As gardens mature and trees grow, or perhaps the neighbour adds an extra storey or a higher fence, gardens can become more shaded. Trees and side passages mean there are also areas that are just naturally shaded to begin with. Many gardeners are happy to transition from flowers to foliage but if you're a flower lover, don't despair, there is a great range of plants that not only thrive in a shaded spot but also flower.

As well as adapting your garden to external changes that create more shaded situations, it is also possible to discover a shaded planting spot in a mature garden by clearing out overgrown garden plants. I recently opened up an entirely new planting area in my garden by under-pruning some tall growing shrubs and removing the invasive weeds that had taken hold. In the midst of what’s a mainly sunny garden I had a shady bed that opened up new and exciting planting choices.

Year round flowering scheme

With careful planning it is possible to have something blooming in a shaded garden all year round. Clivias bloom from late winter to spring while fuchsias bloom from spring to autumn. For a summer highlight include hydrangeas and tall-growing blue gingers (Dichorisandra thyrsiflora), which have spires of brilliant blue flowers up to 2m high.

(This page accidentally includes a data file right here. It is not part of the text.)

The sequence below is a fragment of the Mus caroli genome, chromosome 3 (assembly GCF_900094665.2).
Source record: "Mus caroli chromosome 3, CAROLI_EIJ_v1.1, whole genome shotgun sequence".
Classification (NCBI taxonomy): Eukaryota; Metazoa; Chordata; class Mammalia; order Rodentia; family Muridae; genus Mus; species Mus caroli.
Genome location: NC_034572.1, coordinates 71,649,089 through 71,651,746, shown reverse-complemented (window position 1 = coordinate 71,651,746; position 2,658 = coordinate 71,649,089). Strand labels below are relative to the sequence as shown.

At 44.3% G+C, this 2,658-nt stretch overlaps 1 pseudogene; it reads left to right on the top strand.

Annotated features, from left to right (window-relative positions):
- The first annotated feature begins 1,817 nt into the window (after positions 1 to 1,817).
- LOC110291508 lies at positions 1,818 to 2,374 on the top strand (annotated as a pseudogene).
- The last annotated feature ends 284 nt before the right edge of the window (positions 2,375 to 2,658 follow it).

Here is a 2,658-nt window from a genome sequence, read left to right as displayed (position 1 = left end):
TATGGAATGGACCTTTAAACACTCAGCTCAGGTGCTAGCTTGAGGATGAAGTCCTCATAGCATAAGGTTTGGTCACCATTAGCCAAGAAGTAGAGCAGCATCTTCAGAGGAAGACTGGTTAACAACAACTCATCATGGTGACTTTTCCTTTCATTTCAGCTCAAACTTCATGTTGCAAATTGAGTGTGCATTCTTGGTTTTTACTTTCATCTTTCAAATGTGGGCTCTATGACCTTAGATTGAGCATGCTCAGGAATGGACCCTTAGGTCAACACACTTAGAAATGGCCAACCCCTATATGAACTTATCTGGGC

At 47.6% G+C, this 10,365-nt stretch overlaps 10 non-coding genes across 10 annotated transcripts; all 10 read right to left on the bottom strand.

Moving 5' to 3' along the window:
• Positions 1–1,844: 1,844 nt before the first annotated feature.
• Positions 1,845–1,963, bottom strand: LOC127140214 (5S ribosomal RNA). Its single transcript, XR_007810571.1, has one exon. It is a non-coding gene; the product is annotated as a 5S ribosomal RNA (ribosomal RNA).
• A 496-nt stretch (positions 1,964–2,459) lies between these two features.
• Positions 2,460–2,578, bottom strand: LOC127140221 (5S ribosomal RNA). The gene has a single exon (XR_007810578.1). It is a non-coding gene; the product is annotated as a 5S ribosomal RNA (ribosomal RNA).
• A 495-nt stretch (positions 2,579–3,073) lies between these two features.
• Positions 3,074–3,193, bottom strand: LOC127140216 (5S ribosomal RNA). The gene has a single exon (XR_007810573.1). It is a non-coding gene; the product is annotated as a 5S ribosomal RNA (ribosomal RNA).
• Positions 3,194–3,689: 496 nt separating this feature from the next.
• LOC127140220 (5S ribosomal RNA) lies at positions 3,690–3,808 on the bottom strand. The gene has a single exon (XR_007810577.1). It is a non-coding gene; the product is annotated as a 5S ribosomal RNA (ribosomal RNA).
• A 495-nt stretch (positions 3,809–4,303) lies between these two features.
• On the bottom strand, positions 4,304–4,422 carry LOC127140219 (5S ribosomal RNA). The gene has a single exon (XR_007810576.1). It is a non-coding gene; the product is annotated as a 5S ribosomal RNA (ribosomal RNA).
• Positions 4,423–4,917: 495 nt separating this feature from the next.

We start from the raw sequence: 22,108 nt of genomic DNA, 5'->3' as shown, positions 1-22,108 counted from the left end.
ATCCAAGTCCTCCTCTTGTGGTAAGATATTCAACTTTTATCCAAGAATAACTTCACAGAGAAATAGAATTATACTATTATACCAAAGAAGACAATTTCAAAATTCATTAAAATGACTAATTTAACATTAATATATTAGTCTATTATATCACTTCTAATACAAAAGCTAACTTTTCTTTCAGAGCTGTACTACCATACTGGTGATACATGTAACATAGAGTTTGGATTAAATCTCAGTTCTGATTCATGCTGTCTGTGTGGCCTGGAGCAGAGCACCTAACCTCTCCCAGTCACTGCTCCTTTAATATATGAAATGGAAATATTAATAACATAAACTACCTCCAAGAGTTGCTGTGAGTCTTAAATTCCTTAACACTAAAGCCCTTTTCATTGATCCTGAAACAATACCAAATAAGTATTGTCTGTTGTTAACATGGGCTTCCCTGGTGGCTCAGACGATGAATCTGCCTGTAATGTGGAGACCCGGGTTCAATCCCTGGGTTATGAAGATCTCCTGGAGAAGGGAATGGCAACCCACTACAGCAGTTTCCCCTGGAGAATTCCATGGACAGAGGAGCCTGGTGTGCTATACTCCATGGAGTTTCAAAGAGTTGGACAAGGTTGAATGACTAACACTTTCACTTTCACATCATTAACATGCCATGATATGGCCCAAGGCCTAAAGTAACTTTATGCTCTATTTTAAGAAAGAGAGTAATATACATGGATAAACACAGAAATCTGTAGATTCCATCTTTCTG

To inject annual colour through winter and early spring, plant clumps of flowering annuals including cinerarias, primulas and pansies.


If you were to select just one plant to inject flower colour into a shaded garden it would have to be a begonia. These plants love the shade and flower over many months – indeed many have flowers throughout the year.

The tall-growing cane begonias (also known as angel’s wing begonias) have clusters of hanging flowers in red, pink, coral or white and many have highly decorative leaves as well. Cane begonias can reach 1.5m-2m high but are easily pruned if they become too tall and leggy. They are an ideal choice for a narrow shaded growing area.

For smaller spaces, bedding begonias can be relied on for clumps of colour up to 30cm across but only 10-15cm high. These compact annuals are available as seedlings or in small pots ready to plant out into the garden. They also grow well in containers. Their flowers are normally pink or white and there are varieties with green or bronze-toned leaves.

Hellebores for winter blooms

Another must-have plant for shade is the hellebore. Hellebores not only flower in shadier parts of the garden, they also bloom from late autumn to early spring when other plants are dormant.

Hellebores have unusual flowers in tones of lime green, pink, slate or white. As the flowers age and seeds form, most flowers turn to a greeny pink colour that still looks good in the garden.

New varieties of hellebores now available have larger more upright flowers than have been seen in the past. For an eye-catching white hellebore look out for ‘Ivory Prince’ while ‘Penny’s Pink’ produces vibrant pink flowers. ‘Winter Sunshine’ combines both colours with pink buds that open to cream flowers.

These perennials grow best in a cool spot with soil that’s enriched with organic matter so it holds moisture and appreciate a regular deep watering. They also look striking planted in containers.